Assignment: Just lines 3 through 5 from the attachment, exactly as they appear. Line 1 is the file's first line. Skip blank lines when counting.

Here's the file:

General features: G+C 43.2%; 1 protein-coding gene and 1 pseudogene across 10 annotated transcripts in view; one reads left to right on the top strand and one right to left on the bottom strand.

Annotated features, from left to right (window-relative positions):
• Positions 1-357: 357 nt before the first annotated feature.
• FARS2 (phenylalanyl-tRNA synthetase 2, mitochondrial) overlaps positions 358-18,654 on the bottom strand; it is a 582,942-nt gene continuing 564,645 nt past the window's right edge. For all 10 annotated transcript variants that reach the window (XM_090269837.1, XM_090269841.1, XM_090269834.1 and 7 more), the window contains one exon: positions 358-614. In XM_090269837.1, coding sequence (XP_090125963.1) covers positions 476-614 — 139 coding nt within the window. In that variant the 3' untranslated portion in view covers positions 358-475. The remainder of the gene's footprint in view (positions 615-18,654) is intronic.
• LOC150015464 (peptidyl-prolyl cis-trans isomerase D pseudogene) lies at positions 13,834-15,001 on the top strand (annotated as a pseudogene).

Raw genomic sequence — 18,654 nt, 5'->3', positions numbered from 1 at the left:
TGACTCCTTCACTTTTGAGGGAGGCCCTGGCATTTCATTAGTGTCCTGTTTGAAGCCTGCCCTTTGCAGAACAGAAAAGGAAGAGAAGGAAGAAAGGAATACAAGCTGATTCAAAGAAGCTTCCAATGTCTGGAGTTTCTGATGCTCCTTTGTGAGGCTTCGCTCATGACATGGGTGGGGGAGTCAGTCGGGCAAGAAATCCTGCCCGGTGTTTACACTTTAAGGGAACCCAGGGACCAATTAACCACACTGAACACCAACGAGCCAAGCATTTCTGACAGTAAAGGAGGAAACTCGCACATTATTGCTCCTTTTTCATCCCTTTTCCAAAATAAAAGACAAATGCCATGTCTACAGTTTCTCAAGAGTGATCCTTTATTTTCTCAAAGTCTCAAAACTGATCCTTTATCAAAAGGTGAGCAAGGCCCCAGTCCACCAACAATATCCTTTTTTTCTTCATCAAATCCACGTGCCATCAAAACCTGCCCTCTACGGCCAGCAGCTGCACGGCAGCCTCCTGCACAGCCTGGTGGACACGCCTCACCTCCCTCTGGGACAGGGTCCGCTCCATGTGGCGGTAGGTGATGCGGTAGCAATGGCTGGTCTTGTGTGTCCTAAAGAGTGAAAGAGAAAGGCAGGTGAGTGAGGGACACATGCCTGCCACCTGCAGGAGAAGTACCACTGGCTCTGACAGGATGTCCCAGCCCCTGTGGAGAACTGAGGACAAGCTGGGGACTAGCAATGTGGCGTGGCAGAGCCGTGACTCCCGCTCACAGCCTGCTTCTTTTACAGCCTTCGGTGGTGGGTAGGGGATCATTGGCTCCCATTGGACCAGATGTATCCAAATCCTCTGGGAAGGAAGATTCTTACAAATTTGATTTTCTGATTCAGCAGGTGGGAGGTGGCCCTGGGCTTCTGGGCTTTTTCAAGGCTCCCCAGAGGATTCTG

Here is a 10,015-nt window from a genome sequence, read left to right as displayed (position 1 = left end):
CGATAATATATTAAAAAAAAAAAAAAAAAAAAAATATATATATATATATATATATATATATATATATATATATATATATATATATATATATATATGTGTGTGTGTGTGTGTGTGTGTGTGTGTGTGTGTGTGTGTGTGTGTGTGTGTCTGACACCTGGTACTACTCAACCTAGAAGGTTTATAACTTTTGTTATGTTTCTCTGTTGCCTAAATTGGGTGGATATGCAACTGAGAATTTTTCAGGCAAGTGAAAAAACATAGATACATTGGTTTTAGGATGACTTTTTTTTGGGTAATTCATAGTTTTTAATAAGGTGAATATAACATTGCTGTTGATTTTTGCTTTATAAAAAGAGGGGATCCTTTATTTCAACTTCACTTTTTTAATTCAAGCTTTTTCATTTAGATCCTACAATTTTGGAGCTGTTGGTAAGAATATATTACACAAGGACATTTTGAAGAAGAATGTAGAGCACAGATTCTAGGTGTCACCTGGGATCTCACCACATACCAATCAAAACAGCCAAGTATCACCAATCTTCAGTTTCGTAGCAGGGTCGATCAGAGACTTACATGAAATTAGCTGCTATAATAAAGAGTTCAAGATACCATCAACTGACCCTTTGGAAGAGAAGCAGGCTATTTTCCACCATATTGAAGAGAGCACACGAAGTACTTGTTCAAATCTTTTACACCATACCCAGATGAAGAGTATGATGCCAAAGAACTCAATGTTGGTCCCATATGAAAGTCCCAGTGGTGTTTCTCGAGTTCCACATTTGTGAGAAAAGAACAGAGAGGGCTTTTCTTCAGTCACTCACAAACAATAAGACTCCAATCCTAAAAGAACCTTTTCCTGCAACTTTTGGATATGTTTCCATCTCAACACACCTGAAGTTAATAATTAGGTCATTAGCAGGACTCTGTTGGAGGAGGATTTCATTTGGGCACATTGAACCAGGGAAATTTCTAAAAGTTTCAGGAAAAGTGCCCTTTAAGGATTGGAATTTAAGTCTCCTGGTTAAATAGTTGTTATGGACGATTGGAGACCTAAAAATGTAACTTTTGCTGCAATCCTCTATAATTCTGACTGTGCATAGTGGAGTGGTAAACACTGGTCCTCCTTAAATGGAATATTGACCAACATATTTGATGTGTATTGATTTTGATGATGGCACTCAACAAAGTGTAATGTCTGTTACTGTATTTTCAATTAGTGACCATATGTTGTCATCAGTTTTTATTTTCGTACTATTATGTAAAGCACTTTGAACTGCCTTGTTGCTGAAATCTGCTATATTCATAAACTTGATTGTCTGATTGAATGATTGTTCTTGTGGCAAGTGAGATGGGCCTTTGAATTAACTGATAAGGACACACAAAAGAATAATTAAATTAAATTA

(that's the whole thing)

• Positions 1-357: 357 nt before the first annotated feature.
• FARS2 (phenylalanyl-tRNA synthetase 2, mitochondrial) overlaps positions 358-18,654 on the bottom strand; it is a 582,942-nt gene continuing 564,645 nt past the window's right edge. For all 10 annotated transcript variants that reach the window (XM_090269837.1, XM_090269841.1, XM_090269834.1 and 7 more), the window contains one exon: positions 358-614. In XM_090269837.1, coding sequence (XP_090125963.1) covers positions 476-614 — 139 coding nt within the window. In that variant the 3' untranslated portion in view covers positions 358-475. The remainder of the gene's footprint in view (positions 615-18,654) is intronic.
• LOC150015464 (peptidyl-prolyl cis-trans isomerase D pseudogene) lies at positions 13,834-15,001 on the top strand (annotated as a pseudogene).